Journeying To Graduate School

This past weekend, I remembered how I concluded the search for graduate schools. Nothing could have prepared me for the mental evolution ever since I started applying. Initially, I only knew I wanted to do my GRE and GMAT and apply to graduate programs for a dual degree.

Without more than the knowledge that I needed to do extremely well in these standardized steps, I started with the low hanging fruit – studying for the tests, and after the results, discovering how I could get through just the exams. After studying and passing both sets of exams, I decided to prioritize taking the path to public health.

For those who have often had plans laid out before them, and never really had to make deliberate plans in one direction or another, you can imagine my trepidation in defining the early stages of my career through my training. It was with much thought, that I decided to pursue a Masters.If you haven’t often had to lay out complex plans, start now, because time was the friend that made me realize, it is my life, and right now, I have to.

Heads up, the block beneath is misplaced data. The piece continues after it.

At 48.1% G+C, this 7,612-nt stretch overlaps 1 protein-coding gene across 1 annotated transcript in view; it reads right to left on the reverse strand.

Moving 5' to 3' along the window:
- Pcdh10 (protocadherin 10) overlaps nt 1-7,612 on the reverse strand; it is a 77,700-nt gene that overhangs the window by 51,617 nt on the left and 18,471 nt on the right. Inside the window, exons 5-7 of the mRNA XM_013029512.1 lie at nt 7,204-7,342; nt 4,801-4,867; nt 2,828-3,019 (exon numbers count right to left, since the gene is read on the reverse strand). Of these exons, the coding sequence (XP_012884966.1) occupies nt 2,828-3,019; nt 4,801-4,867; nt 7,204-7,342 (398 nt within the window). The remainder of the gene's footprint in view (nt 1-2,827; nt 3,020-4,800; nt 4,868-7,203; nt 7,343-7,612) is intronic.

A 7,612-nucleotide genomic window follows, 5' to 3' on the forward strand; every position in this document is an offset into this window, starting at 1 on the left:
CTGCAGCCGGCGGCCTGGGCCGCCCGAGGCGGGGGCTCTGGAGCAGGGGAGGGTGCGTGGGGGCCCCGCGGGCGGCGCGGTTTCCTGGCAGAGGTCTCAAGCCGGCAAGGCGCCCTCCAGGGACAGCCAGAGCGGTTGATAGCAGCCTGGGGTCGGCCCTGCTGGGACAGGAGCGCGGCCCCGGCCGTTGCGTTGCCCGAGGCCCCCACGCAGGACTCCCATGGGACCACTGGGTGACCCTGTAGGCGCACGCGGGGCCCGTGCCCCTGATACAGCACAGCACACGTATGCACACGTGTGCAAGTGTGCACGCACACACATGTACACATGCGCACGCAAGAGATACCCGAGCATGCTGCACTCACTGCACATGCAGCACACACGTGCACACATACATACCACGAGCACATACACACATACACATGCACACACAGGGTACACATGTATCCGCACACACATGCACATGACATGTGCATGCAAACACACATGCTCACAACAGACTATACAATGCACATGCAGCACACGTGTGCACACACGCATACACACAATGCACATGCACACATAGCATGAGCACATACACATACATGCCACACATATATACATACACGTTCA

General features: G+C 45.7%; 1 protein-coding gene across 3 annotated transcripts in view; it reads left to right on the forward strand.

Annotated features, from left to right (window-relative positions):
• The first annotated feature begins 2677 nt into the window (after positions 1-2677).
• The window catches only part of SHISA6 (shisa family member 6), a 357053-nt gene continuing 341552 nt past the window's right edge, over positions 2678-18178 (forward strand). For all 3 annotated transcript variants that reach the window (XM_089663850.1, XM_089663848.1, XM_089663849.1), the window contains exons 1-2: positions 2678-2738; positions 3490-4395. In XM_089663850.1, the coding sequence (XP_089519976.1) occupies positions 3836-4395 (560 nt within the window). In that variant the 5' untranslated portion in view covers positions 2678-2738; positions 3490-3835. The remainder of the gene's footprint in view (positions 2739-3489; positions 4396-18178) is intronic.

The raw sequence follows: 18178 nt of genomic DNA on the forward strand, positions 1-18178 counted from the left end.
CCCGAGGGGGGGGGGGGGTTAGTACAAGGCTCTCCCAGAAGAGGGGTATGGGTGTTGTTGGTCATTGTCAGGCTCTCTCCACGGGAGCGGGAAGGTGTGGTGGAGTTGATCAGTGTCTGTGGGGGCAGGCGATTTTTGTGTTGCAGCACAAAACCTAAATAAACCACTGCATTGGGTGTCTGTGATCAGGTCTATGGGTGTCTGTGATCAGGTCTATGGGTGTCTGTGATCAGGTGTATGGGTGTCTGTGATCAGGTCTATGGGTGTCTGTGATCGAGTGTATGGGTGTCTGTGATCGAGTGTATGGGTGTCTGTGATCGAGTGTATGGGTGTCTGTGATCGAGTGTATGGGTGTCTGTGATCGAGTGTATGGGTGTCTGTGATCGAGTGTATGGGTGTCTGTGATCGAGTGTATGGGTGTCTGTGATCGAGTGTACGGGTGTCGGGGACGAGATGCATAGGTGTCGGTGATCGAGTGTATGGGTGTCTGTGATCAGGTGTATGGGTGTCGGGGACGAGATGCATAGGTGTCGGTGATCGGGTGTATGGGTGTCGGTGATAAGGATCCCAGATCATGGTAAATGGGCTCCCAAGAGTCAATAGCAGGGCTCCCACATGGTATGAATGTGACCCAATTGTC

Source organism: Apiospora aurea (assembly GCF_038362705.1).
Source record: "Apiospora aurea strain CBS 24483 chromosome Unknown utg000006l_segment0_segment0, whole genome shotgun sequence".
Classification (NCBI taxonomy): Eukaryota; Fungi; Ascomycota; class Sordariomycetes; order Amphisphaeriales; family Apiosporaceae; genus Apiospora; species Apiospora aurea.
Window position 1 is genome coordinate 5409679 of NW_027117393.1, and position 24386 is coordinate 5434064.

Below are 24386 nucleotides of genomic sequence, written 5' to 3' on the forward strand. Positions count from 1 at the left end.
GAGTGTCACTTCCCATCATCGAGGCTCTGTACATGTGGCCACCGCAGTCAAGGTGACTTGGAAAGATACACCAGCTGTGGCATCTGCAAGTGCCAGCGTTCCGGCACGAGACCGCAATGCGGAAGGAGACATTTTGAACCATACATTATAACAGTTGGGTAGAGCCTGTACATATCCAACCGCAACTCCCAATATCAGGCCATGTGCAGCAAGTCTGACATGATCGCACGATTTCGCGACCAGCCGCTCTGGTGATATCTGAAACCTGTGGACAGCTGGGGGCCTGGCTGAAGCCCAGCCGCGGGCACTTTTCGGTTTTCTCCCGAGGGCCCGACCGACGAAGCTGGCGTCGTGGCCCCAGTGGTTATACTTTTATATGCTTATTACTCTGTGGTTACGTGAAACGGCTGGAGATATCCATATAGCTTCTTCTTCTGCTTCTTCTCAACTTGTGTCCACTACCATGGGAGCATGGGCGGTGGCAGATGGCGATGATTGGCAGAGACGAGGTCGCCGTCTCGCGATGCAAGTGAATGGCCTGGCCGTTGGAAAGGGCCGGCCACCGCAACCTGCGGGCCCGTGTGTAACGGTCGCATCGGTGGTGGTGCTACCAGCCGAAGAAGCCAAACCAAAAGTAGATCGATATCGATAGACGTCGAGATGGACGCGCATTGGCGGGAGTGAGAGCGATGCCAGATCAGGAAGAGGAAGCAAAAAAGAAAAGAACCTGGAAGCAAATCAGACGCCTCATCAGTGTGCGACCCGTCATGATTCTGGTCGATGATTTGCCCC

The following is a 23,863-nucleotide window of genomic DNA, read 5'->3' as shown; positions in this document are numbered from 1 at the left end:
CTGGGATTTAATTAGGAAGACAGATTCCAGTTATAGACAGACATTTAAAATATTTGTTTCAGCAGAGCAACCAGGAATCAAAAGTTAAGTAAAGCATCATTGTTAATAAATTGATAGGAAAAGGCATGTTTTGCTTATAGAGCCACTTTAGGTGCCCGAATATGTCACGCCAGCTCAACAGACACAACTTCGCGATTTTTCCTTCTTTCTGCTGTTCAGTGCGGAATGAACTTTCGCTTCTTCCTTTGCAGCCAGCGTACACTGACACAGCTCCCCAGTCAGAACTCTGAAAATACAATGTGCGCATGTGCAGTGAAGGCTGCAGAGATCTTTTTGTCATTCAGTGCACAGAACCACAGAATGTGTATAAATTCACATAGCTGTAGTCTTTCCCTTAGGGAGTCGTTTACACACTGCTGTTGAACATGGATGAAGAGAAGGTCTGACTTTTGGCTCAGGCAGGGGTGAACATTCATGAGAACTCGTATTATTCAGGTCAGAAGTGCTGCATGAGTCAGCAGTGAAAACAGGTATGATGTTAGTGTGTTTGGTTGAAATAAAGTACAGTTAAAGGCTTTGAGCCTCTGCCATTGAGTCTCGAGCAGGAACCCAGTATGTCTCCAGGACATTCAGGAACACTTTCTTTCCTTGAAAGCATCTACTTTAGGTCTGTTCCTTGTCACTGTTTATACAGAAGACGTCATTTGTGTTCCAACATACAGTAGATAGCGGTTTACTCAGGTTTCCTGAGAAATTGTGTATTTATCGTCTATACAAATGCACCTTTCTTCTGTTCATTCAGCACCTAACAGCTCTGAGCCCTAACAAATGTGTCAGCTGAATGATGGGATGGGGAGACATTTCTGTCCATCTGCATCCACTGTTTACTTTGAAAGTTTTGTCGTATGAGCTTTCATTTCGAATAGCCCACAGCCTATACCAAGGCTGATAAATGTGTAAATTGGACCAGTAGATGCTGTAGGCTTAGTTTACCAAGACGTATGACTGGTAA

Self reflection can systematically break you down. Couple some harsh introspection with a clash of busy and intimidating work conditions, and you can totally lose it. Thankfully, this process of turning yourself inside out and discovering what exactly it means to be a student writing about myself was productive. The breaking down of my long term and short term goals, coupled with my skills, and interests called on me to identify who I am, what others perceive of my strengths, and what I would like to do in future.